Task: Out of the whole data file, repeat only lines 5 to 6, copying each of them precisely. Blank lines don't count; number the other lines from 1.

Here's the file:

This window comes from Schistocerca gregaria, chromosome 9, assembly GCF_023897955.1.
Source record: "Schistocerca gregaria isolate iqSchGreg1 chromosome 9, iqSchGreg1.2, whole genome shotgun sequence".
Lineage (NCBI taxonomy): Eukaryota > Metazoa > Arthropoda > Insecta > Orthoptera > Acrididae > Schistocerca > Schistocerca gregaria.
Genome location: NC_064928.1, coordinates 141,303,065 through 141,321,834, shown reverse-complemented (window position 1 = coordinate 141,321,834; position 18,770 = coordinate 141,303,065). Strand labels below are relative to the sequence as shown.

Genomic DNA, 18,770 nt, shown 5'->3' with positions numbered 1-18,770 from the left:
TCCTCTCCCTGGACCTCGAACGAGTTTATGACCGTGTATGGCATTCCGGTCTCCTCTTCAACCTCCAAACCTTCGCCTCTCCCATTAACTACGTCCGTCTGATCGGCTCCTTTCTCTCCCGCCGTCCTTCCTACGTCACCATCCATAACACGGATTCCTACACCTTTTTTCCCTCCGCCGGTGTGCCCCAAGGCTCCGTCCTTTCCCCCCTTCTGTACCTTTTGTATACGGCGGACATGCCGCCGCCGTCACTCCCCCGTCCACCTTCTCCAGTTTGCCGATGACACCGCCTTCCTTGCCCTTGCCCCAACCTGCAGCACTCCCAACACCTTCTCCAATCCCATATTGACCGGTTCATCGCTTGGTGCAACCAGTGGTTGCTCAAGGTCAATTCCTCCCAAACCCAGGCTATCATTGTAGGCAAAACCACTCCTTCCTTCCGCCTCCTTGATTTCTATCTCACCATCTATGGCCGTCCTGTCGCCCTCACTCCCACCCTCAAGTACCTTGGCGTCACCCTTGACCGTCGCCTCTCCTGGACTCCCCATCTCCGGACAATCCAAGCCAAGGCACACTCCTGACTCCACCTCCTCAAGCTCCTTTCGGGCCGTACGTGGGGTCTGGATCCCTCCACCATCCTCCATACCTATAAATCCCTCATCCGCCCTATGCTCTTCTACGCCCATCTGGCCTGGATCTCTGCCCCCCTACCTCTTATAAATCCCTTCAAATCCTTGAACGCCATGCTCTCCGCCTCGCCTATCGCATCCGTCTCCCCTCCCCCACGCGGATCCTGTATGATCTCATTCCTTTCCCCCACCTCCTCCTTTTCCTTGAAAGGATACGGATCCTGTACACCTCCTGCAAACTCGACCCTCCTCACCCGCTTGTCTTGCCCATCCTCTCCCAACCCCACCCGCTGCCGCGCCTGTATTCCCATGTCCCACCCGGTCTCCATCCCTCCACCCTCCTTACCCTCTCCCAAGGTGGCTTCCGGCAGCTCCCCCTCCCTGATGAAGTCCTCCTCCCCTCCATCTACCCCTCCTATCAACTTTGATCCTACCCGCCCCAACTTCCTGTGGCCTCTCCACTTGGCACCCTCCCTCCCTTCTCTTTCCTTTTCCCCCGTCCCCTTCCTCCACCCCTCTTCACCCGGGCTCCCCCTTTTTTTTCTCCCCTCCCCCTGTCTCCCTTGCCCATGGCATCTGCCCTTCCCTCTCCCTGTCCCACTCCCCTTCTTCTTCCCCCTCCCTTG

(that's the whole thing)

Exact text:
Genomic DNA, 18,770 nt, shown 5'->3' with positions numbered 1-18,770 from the left:
TCCTCTCCCTGGACCTCGAACGAGTTTATGACCGTGTATGGCATTCCGGTCTCCTCTTCAACCTCCAAACCTTCGCCTCTCCCATTAACTACGTCCGTCTGATCGGCTCCTTTCTCTCCCGCCGTCCTTCCTACGTCACCATCCATAACACGGATTCCTACACCTTTTTTCCCTCCGCCGGTGTGCCCCAAGGCTCCGTCCTTTCCCCCCTTCTGTACCTTTTGTATACGGCGGACATGCCGCCGCCGTCACTCCCCCGTCCACCTTCTCCAGTTTGCCGATGACACCGCCTTCCTTGCCCTTGCCCCAACCTGCAGCACTCCCAACACCTTCTCCAATCCCATATTGACCGGTTCATCGCTTGGTGCAACCAGTGGTTGCTCAAGGTCAATTCCTCCCAAACCCAGGCTATCATTGTAGGCAAAACCACTCCTTCCTTCCGCCTCCTTGATTTCTATCTCACCATCTATGGCCGTCCTGTCGCCCTCACTCCCACCCTCAAGTACCTTGGCGTCACCCTTGACCGTCGCCTCTCCTGGACTCCCCATCTCCGGACAATCCAAGCCAAGGCACACTCCTGACTCCACCTCCTCAAGCTCCTTTCGGGCCGTACGTGGGGTCTGGATCCCTCCACCATCCTCCATACCTATAAATCCCTCATCCGCCCTATGCTCTTCTACGCCCATCTGGCCTGGATCTCTGCCCCCCTACCTCTTATAAATCCCTTCAAATCCTTGAACGCCATGCTCTCCGCCTCGCCTATCGCATCCGTCTCCCCTCCCCCACGCGGATCCTGTATGATCTCATTCCTTTCCCCCACCTCCTCCTTTTCCTTGAAAGGATACGGATCCTGTACACCTCCTGCAAACTCGACCCTCCTCACCCGCTTGTCTTGCCCATCCTCTCCCAACCCCACCCGCTGCCGCGCCTGTATTCCCATGTCCCACCCGGTCTCCATCCCTCCACCCTCCTTACCCTCTCCCAAGGTGGCTTCCGGCAGCTCCCCCTCCCTGATGAAGTCCTCCTCCCCTCCATCTACCCCTCCTATCAACTTTGATCCTACCCGCCCCAACTTCCTGTGGCCTCTCCACTTGGCACCCTCCCTCCCTTCTCTTTCCTTTTCCCCCGTCCCCTTCCTCCACCCCTCTTCACCCGGGCTCCCCCTTTTTTTTCTCCCCTCCCCCTGTCTCCCTTGCCCATGGCATCTGCCCTTCCCTCTCCCTGTCCCACTCCCCTTCTTCTTCCCCCTCCCTTG